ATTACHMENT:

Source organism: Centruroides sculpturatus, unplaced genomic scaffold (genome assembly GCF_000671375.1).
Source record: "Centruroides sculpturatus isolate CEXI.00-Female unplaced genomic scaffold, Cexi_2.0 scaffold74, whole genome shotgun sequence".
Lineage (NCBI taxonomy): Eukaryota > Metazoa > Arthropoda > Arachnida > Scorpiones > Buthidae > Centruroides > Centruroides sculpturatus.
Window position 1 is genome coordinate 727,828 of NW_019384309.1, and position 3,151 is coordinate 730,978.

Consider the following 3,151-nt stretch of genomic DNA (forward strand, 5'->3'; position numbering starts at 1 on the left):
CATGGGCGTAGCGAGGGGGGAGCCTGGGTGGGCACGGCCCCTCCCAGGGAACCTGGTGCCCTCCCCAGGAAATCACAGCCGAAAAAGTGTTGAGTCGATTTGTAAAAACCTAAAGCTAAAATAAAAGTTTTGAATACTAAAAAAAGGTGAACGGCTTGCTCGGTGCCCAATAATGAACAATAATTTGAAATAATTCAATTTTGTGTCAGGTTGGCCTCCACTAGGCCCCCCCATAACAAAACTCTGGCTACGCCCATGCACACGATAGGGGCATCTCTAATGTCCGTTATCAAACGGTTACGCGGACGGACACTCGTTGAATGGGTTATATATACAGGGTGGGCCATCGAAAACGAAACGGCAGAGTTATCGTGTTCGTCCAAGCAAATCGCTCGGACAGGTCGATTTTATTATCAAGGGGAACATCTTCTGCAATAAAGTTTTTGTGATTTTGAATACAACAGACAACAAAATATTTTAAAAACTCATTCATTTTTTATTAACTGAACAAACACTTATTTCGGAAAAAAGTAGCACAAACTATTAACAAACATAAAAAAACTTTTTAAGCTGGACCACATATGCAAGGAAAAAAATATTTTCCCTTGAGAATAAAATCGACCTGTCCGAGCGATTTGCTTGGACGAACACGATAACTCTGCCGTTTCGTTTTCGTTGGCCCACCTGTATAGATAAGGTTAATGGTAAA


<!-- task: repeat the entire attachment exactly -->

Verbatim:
Source organism: Centruroides sculpturatus, unplaced genomic scaffold (genome assembly GCF_000671375.1).
Source record: "Centruroides sculpturatus isolate CEXI.00-Female unplaced genomic scaffold, Cexi_2.0 scaffold74, whole genome shotgun sequence".
Lineage (NCBI taxonomy): Eukaryota > Metazoa > Arthropoda > Arachnida > Scorpiones > Buthidae > Centruroides > Centruroides sculpturatus.
Window position 1 is genome coordinate 727,828 of NW_019384309.1, and position 3,151 is coordinate 730,978.

Consider the following 3,151-nt stretch of genomic DNA (forward strand, 5'->3'; position numbering starts at 1 on the left):
CATGGGCGTAGCGAGGGGGGAGCCTGGGTGGGCACGGCCCCTCCCAGGGAACCTGGTGCCCTCCCCAGGAAATCACAGCCGAAAAAGTGTTGAGTCGATTTGTAAAAACCTAAAGCTAAAATAAAAGTTTTGAATACTAAAAAAAGGTGAACGGCTTGCTCGGTGCCCAATAATGAACAATAATTTGAAATAATTCAATTTTGTGTCAGGTTGGCCTCCACTAGGCCCCCCCATAACAAAACTCTGGCTACGCCCATGCACACGATAGGGGCATCTCTAATGTCCGTTATCAAACGGTTACGCGGACGGACACTCGTTGAATGGGTTATATATACAGGGTGGGCCATCGAAAACGAAACGGCAGAGTTATCGTGTTCGTCCAAGCAAATCGCTCGGACAGGTCGATTTTATTATCAAGGGGAACATCTTCTGCAATAAAGTTTTTGTGATTTTGAATACAACAGACAACAAAATATTTTAAAAACTCATTCATTTTTTATTAACTGAACAAACACTTATTTCGGAAAAAAGTAGCACAAACTATTAACAAACATAAAAAAACTTTTTAAGCTGGACCACATATGCAAGGAAAAAAATATTTTCCCTTGAGAATAAAATCGACCTGTCCGAGCGATTTGCTTGGACGAACACGATAACTCTGCCGTTTCGTTTTCGTTGGCCCACCTGTATAGATAAGGTTAATGGTAAA